Regardless of what your itinerary is, a little planning ahead and you can be prepared for the Grand Canyon's weather. The Grand Canyon is one of the most popular vacation destinations for people all over the world. Every year, millions of people travel to Arizona to see this majestic canyon. There is a wide range of activities for the young and old. You can hike and camp out in the back country of the canyon, or you can join a tour group and take a leisurely sightseeing tour of the most picturesque spots. Choosing the right time to visit based on your expectations and abilities is important in order to fully enjoy and appreciate your surroundings. Below we explain what to expect in terms of Grand Canyon Weather both as a tourist as well as an adventurer who plans to Raft Grand Canyon. Many people like to visit Grand Canyon in the spring because the weather is mild and the air is crisp. During the day at the top of the South Rim, the weather at Grand Canyon ranges between 55 to 65 degrees Fahrenheit. Temperature can drop quickly after the sun sets. Night time temperatures can be chilly, dropping between 20 to 30 degrees and much of this is due to the elevation in Grand Canyon Village being 6,804 ft. When that sun is out during the day, it can seem like summer however the nights still have signs of winter in them. There can be seasonal storms therefore it is advisable to bring along a warm, waterproof jacket if you decide to visit in the spring. When comparing temperatures at the bottom during Grand Canyon raft trips, you can estimate about a 20 degree temperature fluctuation, so somewhere between 80 degrees Fahrenheit to a low near 50 degrees.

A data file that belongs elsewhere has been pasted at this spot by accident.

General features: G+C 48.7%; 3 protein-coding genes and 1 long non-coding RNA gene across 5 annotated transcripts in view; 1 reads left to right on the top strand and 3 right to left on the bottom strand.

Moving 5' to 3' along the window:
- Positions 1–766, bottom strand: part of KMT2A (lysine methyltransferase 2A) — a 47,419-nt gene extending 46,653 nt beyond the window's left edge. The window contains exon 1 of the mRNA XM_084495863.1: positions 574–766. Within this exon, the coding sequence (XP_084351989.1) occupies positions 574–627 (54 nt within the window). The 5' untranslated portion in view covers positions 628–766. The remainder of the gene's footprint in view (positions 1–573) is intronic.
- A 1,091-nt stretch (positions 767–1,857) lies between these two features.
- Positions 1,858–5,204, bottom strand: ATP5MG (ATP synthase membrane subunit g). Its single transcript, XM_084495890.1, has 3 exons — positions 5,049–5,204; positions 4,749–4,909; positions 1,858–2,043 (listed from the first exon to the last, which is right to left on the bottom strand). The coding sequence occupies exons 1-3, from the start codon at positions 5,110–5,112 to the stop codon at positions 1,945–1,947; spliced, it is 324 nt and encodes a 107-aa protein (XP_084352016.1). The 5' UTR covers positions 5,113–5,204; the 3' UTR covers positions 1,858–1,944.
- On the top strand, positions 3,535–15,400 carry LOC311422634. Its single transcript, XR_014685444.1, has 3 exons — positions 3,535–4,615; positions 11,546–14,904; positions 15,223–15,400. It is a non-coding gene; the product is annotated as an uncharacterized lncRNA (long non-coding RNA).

Summer time can get very crowded as this is the peak tourist season. The South Rim is popular because not only are children and students on break from school, but the temperatures are quite pleasant, ranging from 50 to 80 degrees. This is comfortable considering summer temperatures in Arizona can reach triple digits. For example on a Colorado River Trip in Grand Canyon, some these trips require a 10 mile hike down to the river from the South Rim. This hike has a five thousand feet elevation drop, and the temperature can and does rise above 100 degrees. If you prefer cooler temperatures, the North Rim is a bit cooler. The elevation is higher yet compared to the South Rim, and in turn the air is cooler. Just remember that any attempts to hike down during the summer should be done early in the day to avoid the extreme temperatures at midday. For example, on partial Grand Canyon raft trips, these hikes begin at 4:45am when it's dark out to avoid the excessive heat which occurs later in the day. There can also be summer thunderstorms. The "monsoon season" is typically from mid-June to mid-September. Monsoon rains generally occur between July and August. Being at the bottom of the canyon on a Grand Canyon Rafting trip is a special treat during this season for a couple of reasons; the surprise natural waterfalls which occur after a heavy and short downpour of rain, as well as the cooling effects of the rain, bringing some relief to rafters who are down there during these months. Weather in Grand Canyon in autumn brings wonderful cooler temperatures, which hikers particularly like. At the bottom of the canyon, rafters enjoy cooler temperatures beginning in September through October when the season finishes. The bottom of the canyon cools down to 60 to 70 degrees at night, and 80-90's during the day, shave off another 5 degrees or so in October, a big difference from the triple-digit summer heat.For comparison's sake, April is similar to October and May is similar to September from a temperature standpoint on river trips. At the top of the south rim in Grand Canyon Village, From mid-september to mid-November, the weather is dryer. Temperature around the rims can approach freezing in the early morning hours, but the day does warm up after sunrise. Due to winter storms and heavy snow, the North Rim closes after the middle of October. A lot of people like to visit the Grand Canyon during the winter time. There are fewer crowds, no scorching heat, and great accommodations can be booked at a discount. The South Rim is open, but snow may force some roads to be closed. Sometimes a thick fog can obscure the magnificent view of the canyon. However, if the weather conditions are in your favor, the fog will lift and reveal the breathtaking views. Grand Canyon weather can change quickly. Therefore, always be prepared when you plan to venture out to the rim or go rafting. Check with the National Park Service for the latest weather conditions. Bring along a rain poncho for those unexpected thunderstorms. When you are prepared, you will have a wonderful time at Grand Canyon regardless of what the weather is like. Click here for accurate real-time weather at the bottom of Grand Canyon recorded at Phantom Ranch. For real-time weather at the south rim Grand Canyon Village. While you are in the Grand Canyon, search for and book one of our incredible rafting trips. Choose from 16 outfitters and 1,000+ trips with our amazing search tool!